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Do Supply-Side Education Programmes Work? The Impact of Increased School Supply on Schooling and Wages in Indonesia Revisited

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  • Gunilla Pettersson

    ()
    (Department of Economics, University of Sussex, UK)

Abstract

Indonesia each year allocates a large proportion of its total public spending to education and it is important to understand whether different groups, for instance, children from less advantageous socioeconomic backgrounds or girls benefit differentially from these public investments. It is also desirable to comprehend whether schooling translates into increases in wages that are similar in size for both for men and for women who obtain additional schooling. This paper uses the large-scale Presidential Instruction Primary School construction programme (SD INPRES) rolled out in Indonesia in the 1970s to examine the effect of increased school supply on schooling attainment: overall, by gender, and by socioeconomic background. It also constructs a new SD INPRES programme exposure variable that is used as an instrument for schooling to assess the causal effect of schooling on wages and whether the additional schooling induced by the programme had differential impacts for men and women. To preview the findings, SD INPRES programme exposure significantly increased schooling both for men and for women. Moreover, women benefitted more from the SD INPRES programme than men and so did individuals from less advantageous socioeconomic backgrounds contributing to a narrowing of schooling gaps by gender and by socioeconomic background. In addition, more schooling is found to cause higher wages for men and women and there appears to be an additional positive effect on wages for women through the additional schooling induced by the SD INPRES programme.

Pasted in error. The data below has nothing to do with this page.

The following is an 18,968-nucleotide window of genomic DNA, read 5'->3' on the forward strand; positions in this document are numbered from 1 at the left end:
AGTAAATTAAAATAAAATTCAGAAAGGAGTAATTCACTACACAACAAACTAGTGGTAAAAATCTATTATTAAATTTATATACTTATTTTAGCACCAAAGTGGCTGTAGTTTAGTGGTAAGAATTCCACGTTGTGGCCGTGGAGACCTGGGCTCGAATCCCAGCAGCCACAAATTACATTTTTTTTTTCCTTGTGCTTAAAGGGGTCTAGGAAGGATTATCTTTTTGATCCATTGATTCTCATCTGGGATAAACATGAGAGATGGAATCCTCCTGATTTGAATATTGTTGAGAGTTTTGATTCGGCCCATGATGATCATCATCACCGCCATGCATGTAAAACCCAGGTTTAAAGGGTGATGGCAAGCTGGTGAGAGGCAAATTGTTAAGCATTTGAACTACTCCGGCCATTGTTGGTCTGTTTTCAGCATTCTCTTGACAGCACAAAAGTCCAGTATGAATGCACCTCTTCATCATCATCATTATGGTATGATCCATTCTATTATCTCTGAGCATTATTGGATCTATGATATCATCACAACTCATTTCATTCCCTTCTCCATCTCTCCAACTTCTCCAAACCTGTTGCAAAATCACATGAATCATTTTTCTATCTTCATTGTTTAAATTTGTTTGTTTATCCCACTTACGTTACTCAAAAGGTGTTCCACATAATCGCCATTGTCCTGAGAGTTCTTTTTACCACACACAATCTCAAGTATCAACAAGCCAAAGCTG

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File URL: http://www.sussex.ac.uk/economics/documents/wps-49-2012-pettersson.pdf
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Bibliographic Info

Paper provided by Department of Economics, University of Sussex in its series Working Paper Series with number 4912.

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Date of creation: Dec 2012
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Handle: RePEc:sus:susewp:4912

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Keywords: wages; schooling; Indonesia; labour; education policy;

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